I spent over one year not only traveling up and down the coast of California and visited many states across the USA checking out various juice bars, smoothie joints, vegetarian and vegan restaurants. I also hosted health and wellness retreats in Puerto Rico.
I know folks who struggle to fit and remain in certain eating styles and they are not happy.
I spent time out West with an all raw family a few years ago. The husband thrived as a raw foodist but his wife struggled and told me how she would “sneak” out to eat vegetarian tacos with her children. A couple of their children thrived on this diet but a couple of them looked malnourished and in need of some solid cooked foods. Is this balance or happiness?
I also know vegans that are severely overweight or just out of balance mentally and emotionally. The overweight folks believe that since they don’t eat meat or dairy that they can eat everything else in large quantities, especially sugar. Some eat lots of processed meat substitutes and microwave most of their meals. A lot of vegetarians I know seem to be more balanced with their eating. Now don’t get me wrong, there are folks that do well with various eating styles but for most folks it’s yet another psychological burden to bear. Life is meant to be enjoyable!
Q: Should I buy organic only produce?
A: First and foremost always try to buy your organic produce from local family farmers. This ensures you are getting the freshest produce possible. Produce that is shipped across the country or from abroad is harvested prematurely since it ‘ripens” in transit and loses lots of its nutrients. We’re lucky if 40% of those nutrients are still in tact once it’s placed on the dinner table.
However, please do not snub your local family farmers who are not all USDA certified but offer fresh, quality wholesome produce. Many of these family farmers use organic standards in their farming practices.
If you are in a situation where you have to purchase conventional then do so and take the extra time to peel and clean the produce thoroughly. This is way better than settling for some dead fast food or consuming overcooked low quality, nutrient deficient food.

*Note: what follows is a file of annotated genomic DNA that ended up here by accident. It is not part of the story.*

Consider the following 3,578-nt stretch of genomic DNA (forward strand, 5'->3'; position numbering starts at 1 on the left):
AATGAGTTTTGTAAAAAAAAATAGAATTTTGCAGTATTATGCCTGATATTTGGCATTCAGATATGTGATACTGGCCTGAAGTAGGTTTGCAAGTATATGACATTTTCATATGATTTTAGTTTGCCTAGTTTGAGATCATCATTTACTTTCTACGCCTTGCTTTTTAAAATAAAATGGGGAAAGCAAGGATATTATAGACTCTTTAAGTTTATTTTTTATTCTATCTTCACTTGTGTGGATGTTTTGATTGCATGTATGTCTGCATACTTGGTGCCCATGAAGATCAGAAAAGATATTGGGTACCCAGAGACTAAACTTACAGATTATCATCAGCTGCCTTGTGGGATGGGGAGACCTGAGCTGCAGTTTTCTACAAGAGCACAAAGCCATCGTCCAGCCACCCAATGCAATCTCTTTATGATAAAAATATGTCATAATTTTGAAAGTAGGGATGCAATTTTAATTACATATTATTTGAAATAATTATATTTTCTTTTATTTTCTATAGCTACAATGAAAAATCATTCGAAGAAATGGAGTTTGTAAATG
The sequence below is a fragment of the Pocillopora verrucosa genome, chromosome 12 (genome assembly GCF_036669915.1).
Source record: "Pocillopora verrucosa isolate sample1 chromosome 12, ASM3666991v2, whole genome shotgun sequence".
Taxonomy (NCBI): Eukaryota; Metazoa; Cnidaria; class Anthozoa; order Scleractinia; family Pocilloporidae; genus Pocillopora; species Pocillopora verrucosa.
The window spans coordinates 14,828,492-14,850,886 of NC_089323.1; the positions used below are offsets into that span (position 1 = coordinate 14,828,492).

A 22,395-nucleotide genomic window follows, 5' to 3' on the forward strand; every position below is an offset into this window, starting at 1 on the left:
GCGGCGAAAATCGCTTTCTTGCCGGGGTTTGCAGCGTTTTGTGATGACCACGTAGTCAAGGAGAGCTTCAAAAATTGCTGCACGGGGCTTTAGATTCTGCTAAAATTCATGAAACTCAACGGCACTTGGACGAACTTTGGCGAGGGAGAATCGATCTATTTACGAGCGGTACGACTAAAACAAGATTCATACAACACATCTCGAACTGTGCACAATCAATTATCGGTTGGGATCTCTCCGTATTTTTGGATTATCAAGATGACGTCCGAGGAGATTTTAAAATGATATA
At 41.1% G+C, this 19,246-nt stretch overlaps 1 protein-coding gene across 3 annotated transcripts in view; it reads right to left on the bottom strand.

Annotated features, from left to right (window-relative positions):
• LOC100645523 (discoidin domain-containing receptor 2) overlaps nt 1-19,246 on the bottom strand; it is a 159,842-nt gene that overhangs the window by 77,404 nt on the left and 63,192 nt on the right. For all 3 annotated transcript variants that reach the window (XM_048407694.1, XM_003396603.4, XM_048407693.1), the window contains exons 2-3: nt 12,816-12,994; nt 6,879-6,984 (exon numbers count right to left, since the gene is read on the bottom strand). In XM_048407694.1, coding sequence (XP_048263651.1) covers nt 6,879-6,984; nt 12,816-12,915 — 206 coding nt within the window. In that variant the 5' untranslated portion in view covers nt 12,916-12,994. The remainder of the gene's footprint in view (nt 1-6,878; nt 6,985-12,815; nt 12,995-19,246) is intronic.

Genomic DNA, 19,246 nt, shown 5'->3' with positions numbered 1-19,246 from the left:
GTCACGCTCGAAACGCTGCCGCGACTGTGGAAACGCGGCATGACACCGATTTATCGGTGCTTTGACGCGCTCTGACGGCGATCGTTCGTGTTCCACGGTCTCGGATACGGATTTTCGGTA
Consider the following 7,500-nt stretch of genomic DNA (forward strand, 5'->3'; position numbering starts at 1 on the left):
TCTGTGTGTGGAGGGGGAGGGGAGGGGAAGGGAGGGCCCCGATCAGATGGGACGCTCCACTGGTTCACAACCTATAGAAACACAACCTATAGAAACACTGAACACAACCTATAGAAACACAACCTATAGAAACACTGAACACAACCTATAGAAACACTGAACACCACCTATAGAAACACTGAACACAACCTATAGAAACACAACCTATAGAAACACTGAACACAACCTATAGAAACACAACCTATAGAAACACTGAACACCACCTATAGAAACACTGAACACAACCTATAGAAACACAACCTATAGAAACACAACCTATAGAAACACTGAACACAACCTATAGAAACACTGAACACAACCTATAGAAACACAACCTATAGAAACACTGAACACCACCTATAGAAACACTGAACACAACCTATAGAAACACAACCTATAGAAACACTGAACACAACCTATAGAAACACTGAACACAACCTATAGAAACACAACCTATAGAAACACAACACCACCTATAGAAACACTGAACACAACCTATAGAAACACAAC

I initially started out purchasing both organic and conventional produce but over the years I only wanted to juice organic. When I could not find organic I sought out transitional or settled for conventional—I figured the benefits outweighed the risks. Sometimes I wonder if it’s better to keep a little of those “chemicals” from those conventional fruits and vegetables in my system to keep my immune system strong Similar to how the flu shot contains a strand of the flu virus which supposedly will ensure you won’t catch the flu. The same works for vaccinations…which also contains a small amount of the actual virus they are trying to prevent you from contracting. Science!
Organic only produce contains no pesticides or herbicides. Go the the UDSA’s website and read their criteria for USDA organic certification and be sure to read about their stance on genetically modified foods (GMO’s). The FDA allows biotech chemical manufacturers to submit their own research on the safety of genetically modified foods. This is very scary since the research will always come back slanted in favor the the corporate billionaires creating these Frankenstein foods. This is not food; they are edible food-products and I’m convinced they cause cancer.
Q: Should I buy produce from the Farmers Market. I worry about pesticides and chemicals and I only want the best for myself and my family?
A: Go to the farmer’s markets and talk to these family farmers and ask how they treat and harvest their crops and ask about pesticides and other concerns you have. Most are friendly and honest and will gladly answer questions and concerns. Most likely you will meet the farmer, his family or small staff who took the time to plant, nurture and harvest your food for you and your loved ones.
Q. Hawthorne not only serves organic juices and smoothies, vegan and vegetarian meals but also have roasted turkey, albacore tuna, and local organic free range eggs on the menu—I’m a vegan and worry about cross contamination. How do you keep items separated in your kitchen?